# Finite subordniate clauses?

4 replies
Hello someone out there ( Perhaps Gleb? =)

I really need some help with finite subordinate clauses. I have understood that they appear in three different categories : adjectival, adverbial and nominal clauses.

But can someone please give good example on how to divide them?

Adjectival clauses is the same as relative clauses, right? And it postmodifies a noun, and it gives additional information about something without starting another sentence. They are always introduced by one of the relative pronouns. ( who,whom,which, that, whose) And those refer back to the antecedent- the noun that the relative clause refers back to. And so far so good..

But what about the restrictive and non restrictive relative clauses? I have understood that it has something to do with the use of commas.. What else divides them? I would love to get a good answer to this.

Adveribal clauses can be recognized through a list of conjuctions used about time, plase, reason and so on.. Is there more to say?

But what about nominal clauses? They define nouns? I know the are divided into "that clauses, nominal relative clauses and indirect questions". I get soooo confused learning these at the same time as adjectival clauses,because sometimes when I read a clause, and the word "that" is what is needed to be analyzed, I get so confused, it this a pronoun in an adjectival clause or is it a that-clause from the nominal clause category. Please explain the difference between nominal clauses and adjectival/relative clauses... I know I have messed it all up inside my head at this moment, need someone to put the pieces together.

I would be so greatful to get an answer to this, because I have my exam in just a couple of days...
New Member11
You are spot on with adjective clauses. The only thing to add is that the relative pronoun can be omitted at times, making it challenging to identify them.

It can be omitted when it is the object of the clause, not the subject:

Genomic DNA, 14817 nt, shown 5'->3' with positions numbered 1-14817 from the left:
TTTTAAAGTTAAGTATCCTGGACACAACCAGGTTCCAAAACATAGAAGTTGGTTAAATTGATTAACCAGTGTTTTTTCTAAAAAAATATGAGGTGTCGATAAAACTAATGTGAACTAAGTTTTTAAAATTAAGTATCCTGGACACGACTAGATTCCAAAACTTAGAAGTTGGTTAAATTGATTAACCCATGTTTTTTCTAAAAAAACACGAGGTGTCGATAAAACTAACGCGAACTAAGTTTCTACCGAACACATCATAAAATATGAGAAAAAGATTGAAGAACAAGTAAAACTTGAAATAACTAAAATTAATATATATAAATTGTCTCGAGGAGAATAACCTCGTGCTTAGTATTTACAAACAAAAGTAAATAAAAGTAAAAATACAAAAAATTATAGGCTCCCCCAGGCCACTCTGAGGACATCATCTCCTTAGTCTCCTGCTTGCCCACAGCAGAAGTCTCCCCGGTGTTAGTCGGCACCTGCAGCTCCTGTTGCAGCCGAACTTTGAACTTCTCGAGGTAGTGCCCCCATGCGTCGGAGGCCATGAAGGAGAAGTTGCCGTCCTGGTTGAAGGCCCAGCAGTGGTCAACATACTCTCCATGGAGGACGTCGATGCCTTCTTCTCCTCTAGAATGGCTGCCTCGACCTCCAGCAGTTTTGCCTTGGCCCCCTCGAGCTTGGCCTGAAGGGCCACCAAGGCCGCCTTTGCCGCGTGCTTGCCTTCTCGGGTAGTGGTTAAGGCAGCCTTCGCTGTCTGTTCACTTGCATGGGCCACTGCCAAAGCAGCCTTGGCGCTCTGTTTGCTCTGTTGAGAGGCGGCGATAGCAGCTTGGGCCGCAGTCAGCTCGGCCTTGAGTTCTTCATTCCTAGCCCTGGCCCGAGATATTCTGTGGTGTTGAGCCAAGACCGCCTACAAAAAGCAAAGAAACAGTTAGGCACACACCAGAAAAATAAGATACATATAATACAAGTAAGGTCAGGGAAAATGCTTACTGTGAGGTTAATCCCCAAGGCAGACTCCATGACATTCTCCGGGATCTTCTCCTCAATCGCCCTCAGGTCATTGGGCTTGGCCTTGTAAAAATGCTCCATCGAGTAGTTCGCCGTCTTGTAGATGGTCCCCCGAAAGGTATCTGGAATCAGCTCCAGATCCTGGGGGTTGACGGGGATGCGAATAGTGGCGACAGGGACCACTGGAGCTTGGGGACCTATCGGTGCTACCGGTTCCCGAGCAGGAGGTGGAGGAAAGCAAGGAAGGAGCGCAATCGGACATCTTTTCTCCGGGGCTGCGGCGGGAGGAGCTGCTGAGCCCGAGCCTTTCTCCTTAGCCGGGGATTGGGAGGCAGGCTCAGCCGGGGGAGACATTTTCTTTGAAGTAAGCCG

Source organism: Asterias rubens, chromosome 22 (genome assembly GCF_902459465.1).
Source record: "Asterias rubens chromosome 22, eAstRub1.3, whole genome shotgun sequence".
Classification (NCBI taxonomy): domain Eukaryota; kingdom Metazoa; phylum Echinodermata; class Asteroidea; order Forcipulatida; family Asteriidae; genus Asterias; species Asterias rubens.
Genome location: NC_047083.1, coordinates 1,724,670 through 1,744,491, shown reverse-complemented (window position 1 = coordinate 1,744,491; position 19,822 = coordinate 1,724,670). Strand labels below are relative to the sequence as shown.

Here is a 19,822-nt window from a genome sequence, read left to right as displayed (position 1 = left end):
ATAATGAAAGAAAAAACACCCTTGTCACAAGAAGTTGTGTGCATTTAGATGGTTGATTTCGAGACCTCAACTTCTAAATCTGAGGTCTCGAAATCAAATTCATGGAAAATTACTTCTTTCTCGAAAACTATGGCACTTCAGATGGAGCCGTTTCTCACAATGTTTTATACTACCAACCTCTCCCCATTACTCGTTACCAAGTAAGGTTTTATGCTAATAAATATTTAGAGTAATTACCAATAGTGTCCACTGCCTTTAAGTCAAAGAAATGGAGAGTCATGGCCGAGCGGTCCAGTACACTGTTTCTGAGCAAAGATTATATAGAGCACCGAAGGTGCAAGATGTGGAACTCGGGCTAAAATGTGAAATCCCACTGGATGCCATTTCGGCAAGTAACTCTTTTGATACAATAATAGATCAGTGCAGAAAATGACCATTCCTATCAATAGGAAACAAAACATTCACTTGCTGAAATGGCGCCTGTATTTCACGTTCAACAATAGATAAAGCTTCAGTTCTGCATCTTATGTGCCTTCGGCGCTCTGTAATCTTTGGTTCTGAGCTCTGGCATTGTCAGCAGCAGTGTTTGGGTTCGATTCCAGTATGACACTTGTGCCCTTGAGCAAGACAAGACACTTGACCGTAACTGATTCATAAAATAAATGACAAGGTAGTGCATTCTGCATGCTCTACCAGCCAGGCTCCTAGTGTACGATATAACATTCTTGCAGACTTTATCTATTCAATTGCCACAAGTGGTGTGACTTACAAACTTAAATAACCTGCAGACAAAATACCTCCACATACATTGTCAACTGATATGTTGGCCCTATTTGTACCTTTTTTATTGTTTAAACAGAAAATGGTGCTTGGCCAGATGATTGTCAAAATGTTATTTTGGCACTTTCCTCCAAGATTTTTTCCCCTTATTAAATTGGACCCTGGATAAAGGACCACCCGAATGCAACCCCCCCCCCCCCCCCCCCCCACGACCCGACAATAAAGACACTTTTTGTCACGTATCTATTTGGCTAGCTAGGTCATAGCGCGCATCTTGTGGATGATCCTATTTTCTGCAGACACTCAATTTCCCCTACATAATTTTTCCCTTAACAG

This is the man, whom I saw last night.

This is the man I saw last night.

It can also be omitted if it is a subject pronoun and is immediately followed by the verb to be. Observe:

This is the man, who is in trouble with the law.

This is the man in trouble with the law.

Note that when the pronoun along with the verb to be is omitted, the resulting construction is not an adjective clause, but an adjective phrase, because the subject (who) and the verb (is) is omitted.

With regard to defining and non-defining relative clauses (restrictive and non-restrictive), I think it best that you search the terms on google. Plenty of sites explain this clearly for you. Basically, however, the terms restrictive and non-restrictive are used to label words, phrases or clauses that are specifying a noun or not specifying a noun respectively.

----------------------------

Now, as you said with adverbial clauses, they are headed by a conjunction that refers to time, place, etc. Whats more, adverbial clauses will always answer a question: when? where? why? how? to what extent? That is, an adverbial clause modifies the verb in the main clause, or the entire sentence, making it a sentenial adverb clause.

Additionally, adverbial clause can be reduced, creating reduced adverbial clauses or non-finite adverbial clauses. This can happen when the subject of the adverbial clause is the same as the the subject of the main clause:

When I was walking home, I saw two birds chirping in their roosts.

When walking home, I saw two birds chirping in their roosts.

Because the subject of the main clause is the same as the subject of the dependent clause, the subject of the dependent adverbial clause can be omitted. The subject is unnecessary (to an extent) in the adverbial clause.

Also, the conjunction heading the former adverbial clause (when, in this example) can sometimes be left off if the answer to the question that the adverbial clause identifies is obvious: